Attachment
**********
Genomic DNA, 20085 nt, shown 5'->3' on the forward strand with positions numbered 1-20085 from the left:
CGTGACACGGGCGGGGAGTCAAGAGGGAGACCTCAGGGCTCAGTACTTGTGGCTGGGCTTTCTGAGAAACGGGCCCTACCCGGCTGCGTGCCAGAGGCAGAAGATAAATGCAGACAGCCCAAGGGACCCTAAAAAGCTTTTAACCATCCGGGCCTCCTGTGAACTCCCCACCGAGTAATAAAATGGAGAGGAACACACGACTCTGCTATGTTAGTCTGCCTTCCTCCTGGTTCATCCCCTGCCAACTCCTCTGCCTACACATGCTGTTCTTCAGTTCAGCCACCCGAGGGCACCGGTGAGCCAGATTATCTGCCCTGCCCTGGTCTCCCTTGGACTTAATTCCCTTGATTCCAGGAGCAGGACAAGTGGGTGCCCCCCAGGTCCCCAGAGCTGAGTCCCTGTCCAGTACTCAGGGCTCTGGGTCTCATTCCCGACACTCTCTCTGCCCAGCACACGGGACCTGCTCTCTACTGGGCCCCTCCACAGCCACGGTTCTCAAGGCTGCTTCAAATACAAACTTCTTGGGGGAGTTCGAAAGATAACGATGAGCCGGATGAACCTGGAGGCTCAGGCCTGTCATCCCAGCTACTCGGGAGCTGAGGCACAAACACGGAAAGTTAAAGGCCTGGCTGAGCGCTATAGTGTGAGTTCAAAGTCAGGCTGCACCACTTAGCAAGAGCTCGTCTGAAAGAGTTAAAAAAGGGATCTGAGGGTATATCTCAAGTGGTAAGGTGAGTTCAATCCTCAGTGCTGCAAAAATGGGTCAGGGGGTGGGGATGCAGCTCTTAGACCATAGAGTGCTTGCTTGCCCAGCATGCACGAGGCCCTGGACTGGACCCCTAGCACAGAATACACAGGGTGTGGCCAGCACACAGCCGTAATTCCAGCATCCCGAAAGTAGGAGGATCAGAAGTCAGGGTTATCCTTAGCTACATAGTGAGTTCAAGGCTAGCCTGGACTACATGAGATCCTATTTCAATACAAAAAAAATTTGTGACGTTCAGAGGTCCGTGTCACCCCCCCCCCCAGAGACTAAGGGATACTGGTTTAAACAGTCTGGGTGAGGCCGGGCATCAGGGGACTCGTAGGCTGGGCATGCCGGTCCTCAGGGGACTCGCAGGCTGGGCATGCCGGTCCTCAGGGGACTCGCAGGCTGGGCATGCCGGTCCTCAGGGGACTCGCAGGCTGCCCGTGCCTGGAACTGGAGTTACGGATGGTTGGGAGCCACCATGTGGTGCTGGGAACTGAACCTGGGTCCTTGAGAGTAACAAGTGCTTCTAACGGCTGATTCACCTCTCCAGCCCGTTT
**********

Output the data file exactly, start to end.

Genomic DNA, 20085 nt, shown 5'->3' on the forward strand with positions numbered 1-20085 from the left:
CGTGACACGGGCGGGGAGTCAAGAGGGAGACCTCAGGGCTCAGTACTTGTGGCTGGGCTTTCTGAGAAACGGGCCCTACCCGGCTGCGTGCCAGAGGCAGAAGATAAATGCAGACAGCCCAAGGGACCCTAAAAAGCTTTTAACCATCCGGGCCTCCTGTGAACTCCCCACCGAGTAATAAAATGGAGAGGAACACACGACTCTGCTATGTTAGTCTGCCTTCCTCCTGGTTCATCCCCTGCCAACTCCTCTGCCTACACATGCTGTTCTTCAGTTCAGCCACCCGAGGGCACCGGTGAGCCAGATTATCTGCCCTGCCCTGGTCTCCCTTGGACTTAATTCCCTTGATTCCAGGAGCAGGACAAGTGGGTGCCCCCCAGGTCCCCAGAGCTGAGTCCCTGTCCAGTACTCAGGGCTCTGGGTCTCATTCCCGACACTCTCTCTGCCCAGCACACGGGACCTGCTCTCTACTGGGCCCCTCCACAGCCACGGTTCTCAAGGCTGCTTCAAATACAAACTTCTTGGGGGAGTTCGAAAGATAACGATGAGCCGGATGAACCTGGAGGCTCAGGCCTGTCATCCCAGCTACTCGGGAGCTGAGGCACAAACACGGAAAGTTAAAGGCCTGGCTGAGCGCTATAGTGTGAGTTCAAAGTCAGGCTGCACCACTTAGCAAGAGCTCGTCTGAAAGAGTTAAAAAAGGGATCTGAGGGTATATCTCAAGTGGTAAGGTGAGTTCAATCCTCAGTGCTGCAAAAATGGGTCAGGGGGTGGGGATGCAGCTCTTAGACCATAGAGTGCTTGCTTGCCCAGCATGCACGAGGCCCTGGACTGGACCCCTAGCACAGAATACACAGGGTGTGGCCAGCACACAGCCGTAATTCCAGCATCCCGAAAGTAGGAGGATCAGAAGTCAGGGTTATCCTTAGCTACATAGTGAGTTCAAGGCTAGCCTGGACTACATGAGATCCTATTTCAATACAAAAAAAATTTGTGACGTTCAGAGGTCCGTGTCACCCCCCCCCCCAGAGACTAAGGGATACTGGTTTAAACAGTCTGGGTGAGGCCGGGCATCAGGGGACTCGTAGGCTGGGCATGCCGGTCCTCAGGGGACTCGCAGGCTGGGCATGCCGGTCCTCAGGGGACTCGCAGGCTGGGCATGCCGGTCCTCAGGGGACTCGCAGGCTGCCCGTGCCTGGAACTGGAGTTACGGATGGTTGGGAGCCACCATGTGGTGCTGGGAACTGAACCTGGGTCCTTGAGAGTAACAAGTGCTTCTAACGGCTGATTCACCTCTCCAGCCCGTTT